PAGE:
Objective. To devise a clinically relevant grading system for the sonographic evaluation of parapneumonic effusions, and to evaluate length of hospital stay as a function of treatment approach and sonographic grades.

Methods. Chest sonograms of 46 pediatric patients diagnosed with empyemas and admitted to two medical centers in the last 8 years were retrospectively evaluated using a grading system based on the degree of fibrinous organization within the parapneumonic effusions. Hospital charts were reviewed to determine the method of treatment and length of hospital stay. Patients were divided into two treatment groups: nonoperative (n = 26) (antibiotics alone, or combined with thoracentesis, or tube thoracostomy) and operative (n = 20) (open decortication, or video thoracoscopy and pleural debridement). Patients in the nonoperative group were further subdivided into two groups: those who received antibiotics alone (n = 11) and those who received antibiotics plus nonoperative drainage thoracentesis and/or tube thoracostomy (n = 15). Within each treatment group, patients were subdivided into two ultrasound grades: low (no evidence of organization) and high (evidence of organization such as fronds, septations, or loculations). Student'st test was performed to compare the lengths of hospital stay for each of the treatment groups and ultrasound grades.

Results. The length of hospitalization was no different for patients with low-grade ultrasounds in the nonoperative (9.8 days) and operative groups (8.0 days). In contrast, length of hospitalization was significantly shorter for patients with high-grade sonograms in the operative group (8.6 days), when compared with the nonoperative group (16.4 days). Length of hospitalization for patients in the nonoperative group with high-grade sonograms was significantly longer (16.4 days) than for those with low-grade ultrasounds (9.8 days). Furthermore, when the nonoperative patients were divided into an antibiotics alone group and a nonoperative drainage group, the patients with low-grade sonograms had no difference in the length of hospitalization (9.0 days vs. 10.4 days), whereas those patients with high-grade sonograms in the nonoperative drainage group had a significantly longer hospitalization (19.9 days) than the antibiotics alone (high-grade) group (11.4 days).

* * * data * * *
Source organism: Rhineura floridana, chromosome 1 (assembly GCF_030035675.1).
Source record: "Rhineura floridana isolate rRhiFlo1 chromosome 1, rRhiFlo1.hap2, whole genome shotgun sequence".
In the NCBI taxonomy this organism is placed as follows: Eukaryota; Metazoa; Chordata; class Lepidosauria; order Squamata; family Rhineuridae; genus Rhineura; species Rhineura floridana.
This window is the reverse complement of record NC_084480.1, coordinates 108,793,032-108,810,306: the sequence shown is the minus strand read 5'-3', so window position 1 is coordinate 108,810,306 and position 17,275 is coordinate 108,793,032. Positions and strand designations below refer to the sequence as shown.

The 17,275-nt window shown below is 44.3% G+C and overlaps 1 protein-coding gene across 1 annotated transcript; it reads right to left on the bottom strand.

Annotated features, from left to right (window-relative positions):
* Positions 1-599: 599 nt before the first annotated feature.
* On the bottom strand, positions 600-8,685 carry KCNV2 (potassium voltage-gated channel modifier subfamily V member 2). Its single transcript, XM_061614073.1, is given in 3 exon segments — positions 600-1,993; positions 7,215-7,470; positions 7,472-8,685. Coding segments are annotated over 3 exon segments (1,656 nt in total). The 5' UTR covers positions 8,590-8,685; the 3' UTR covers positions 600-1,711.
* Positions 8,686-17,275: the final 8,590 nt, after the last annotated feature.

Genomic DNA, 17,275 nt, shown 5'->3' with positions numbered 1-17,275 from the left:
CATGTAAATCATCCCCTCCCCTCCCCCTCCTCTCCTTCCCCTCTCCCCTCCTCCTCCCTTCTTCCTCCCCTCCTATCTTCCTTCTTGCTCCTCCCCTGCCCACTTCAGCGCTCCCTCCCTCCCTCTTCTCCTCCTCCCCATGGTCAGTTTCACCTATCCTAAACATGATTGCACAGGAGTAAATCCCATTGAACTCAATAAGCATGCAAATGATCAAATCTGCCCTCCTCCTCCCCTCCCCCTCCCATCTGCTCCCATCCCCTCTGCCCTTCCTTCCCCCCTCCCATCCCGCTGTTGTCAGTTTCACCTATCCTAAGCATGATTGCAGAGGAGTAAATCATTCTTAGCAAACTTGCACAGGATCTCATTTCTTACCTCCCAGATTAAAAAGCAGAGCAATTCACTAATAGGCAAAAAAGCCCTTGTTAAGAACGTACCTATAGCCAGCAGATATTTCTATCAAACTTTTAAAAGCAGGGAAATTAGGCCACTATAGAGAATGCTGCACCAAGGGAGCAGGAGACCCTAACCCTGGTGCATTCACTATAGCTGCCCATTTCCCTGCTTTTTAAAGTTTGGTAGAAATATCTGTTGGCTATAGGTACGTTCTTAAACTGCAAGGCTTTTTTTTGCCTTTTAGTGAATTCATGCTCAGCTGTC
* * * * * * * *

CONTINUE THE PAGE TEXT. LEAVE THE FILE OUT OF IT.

Conclusions. Patients with a low-grade sonogram had similar length of hospitalization if treated with either nonoperative or operative measures. Patients with high-grade sonograms had significantly shorter length of hospitalization when treated with decortication. Our retrospective study suggests that patients with high-grade ultrasound studies treated nonoperatively do not benefit from pleural drainage procedures or chest tube placement. This study demonstrates the usefulness of early sonographic evaluation of parapneumonic effusions. A prospective study evaluating the usefulness of sonographic assessment of severity of disease in the treatment of children with parapneumonic effusions is warranted on the basis of our retrospective data.

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